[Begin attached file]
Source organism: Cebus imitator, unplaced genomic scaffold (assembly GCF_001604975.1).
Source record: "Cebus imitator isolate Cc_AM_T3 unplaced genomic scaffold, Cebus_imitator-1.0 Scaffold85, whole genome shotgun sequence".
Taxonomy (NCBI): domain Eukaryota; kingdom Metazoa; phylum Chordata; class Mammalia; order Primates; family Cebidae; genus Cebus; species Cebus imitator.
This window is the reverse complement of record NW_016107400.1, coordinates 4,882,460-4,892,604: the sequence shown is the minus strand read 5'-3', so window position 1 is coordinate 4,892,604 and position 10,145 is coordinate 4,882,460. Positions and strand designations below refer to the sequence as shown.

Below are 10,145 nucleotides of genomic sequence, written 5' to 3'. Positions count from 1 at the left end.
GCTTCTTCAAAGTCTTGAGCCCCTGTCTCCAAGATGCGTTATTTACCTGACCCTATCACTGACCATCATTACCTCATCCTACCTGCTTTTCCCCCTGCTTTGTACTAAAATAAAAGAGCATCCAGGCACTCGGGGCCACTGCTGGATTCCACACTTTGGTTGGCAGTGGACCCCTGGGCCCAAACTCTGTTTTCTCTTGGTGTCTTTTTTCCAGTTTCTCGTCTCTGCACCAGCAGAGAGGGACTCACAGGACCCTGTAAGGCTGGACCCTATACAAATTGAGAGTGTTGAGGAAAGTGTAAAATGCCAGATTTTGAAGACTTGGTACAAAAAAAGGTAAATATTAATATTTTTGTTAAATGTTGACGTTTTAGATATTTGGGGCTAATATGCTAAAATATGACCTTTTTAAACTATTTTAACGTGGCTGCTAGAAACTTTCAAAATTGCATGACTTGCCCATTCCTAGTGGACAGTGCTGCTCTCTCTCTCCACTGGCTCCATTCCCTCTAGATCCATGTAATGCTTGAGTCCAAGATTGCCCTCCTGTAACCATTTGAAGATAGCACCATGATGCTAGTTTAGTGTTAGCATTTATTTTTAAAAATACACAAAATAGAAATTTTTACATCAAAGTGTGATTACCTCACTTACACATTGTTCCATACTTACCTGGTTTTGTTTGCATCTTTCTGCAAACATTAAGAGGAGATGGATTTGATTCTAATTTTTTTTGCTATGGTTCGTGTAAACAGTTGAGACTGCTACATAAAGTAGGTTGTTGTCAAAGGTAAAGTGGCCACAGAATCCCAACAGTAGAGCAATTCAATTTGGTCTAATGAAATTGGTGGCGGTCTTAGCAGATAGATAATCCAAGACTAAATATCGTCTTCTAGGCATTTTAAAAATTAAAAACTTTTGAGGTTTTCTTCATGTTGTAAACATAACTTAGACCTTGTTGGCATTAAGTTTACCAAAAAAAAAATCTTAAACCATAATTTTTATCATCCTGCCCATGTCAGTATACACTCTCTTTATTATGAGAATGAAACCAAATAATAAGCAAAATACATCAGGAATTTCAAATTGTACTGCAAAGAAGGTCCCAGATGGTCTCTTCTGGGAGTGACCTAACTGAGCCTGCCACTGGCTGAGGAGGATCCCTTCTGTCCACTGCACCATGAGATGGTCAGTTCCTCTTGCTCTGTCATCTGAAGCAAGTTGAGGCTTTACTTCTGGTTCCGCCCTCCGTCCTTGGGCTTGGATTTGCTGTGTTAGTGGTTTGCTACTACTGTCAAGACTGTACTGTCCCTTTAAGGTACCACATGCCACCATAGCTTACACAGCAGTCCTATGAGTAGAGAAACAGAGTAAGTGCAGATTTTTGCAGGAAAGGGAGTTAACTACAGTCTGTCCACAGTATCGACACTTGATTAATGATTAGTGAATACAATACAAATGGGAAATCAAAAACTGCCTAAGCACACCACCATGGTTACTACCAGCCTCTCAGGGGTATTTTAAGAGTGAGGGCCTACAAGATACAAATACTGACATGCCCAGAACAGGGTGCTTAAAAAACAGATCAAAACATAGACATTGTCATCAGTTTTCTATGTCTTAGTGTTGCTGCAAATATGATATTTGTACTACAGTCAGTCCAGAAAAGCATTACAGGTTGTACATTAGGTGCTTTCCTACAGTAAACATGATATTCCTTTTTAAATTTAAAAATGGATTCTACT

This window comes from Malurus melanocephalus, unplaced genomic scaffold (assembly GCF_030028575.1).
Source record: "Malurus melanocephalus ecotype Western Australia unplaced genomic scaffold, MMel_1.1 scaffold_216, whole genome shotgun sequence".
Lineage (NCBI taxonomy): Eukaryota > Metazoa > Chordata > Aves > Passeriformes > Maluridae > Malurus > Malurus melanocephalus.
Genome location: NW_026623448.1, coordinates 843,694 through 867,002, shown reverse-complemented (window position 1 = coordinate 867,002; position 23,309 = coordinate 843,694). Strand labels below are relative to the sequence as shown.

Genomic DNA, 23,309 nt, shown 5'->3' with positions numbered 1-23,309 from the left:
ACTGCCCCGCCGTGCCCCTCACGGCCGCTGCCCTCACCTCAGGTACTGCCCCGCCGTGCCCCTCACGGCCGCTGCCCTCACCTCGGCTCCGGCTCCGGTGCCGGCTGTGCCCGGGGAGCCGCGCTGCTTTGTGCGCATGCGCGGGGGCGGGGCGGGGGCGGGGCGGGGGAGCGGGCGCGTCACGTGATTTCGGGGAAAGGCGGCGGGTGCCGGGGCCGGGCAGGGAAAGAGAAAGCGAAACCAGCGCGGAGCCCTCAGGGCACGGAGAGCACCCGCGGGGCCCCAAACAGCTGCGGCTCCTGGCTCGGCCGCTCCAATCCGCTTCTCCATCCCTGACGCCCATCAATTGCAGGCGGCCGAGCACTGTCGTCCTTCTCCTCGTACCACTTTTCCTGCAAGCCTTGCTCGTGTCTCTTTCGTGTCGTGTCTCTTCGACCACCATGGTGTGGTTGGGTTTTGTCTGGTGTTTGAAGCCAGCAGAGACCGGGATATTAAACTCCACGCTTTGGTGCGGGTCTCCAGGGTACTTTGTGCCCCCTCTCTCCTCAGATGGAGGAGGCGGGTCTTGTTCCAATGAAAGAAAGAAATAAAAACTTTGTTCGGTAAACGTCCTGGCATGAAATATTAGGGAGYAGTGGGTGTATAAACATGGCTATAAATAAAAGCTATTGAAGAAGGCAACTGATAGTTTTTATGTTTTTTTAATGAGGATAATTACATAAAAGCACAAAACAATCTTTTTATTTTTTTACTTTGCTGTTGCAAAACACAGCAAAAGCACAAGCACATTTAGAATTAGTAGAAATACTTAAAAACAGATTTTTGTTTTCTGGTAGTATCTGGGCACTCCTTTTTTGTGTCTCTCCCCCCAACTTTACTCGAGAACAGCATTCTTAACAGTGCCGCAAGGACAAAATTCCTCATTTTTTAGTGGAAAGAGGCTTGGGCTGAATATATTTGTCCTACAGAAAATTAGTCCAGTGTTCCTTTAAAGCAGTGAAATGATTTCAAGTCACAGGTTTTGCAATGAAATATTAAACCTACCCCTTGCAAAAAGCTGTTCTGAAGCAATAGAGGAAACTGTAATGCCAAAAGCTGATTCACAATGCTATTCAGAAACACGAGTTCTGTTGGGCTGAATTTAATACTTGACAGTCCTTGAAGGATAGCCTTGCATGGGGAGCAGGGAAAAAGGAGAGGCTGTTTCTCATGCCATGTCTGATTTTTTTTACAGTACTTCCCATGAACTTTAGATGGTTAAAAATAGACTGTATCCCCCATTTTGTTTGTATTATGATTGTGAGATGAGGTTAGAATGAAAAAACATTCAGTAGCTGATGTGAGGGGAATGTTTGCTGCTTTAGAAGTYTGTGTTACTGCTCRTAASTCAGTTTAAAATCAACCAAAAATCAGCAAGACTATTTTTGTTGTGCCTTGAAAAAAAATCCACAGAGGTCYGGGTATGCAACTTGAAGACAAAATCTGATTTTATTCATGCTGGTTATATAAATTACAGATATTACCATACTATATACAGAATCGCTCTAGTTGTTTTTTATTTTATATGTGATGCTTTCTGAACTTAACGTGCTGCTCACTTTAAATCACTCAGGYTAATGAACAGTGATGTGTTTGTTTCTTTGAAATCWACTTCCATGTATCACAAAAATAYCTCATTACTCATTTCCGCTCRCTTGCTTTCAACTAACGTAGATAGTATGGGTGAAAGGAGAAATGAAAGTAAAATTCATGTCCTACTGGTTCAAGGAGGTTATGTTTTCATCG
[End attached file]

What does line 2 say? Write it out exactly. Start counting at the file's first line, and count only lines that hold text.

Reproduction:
Source record: "Cebus imitator isolate Cc_AM_T3 unplaced genomic scaffold, Cebus_imitator-1.0 Scaffold85, whole genome shotgun sequence".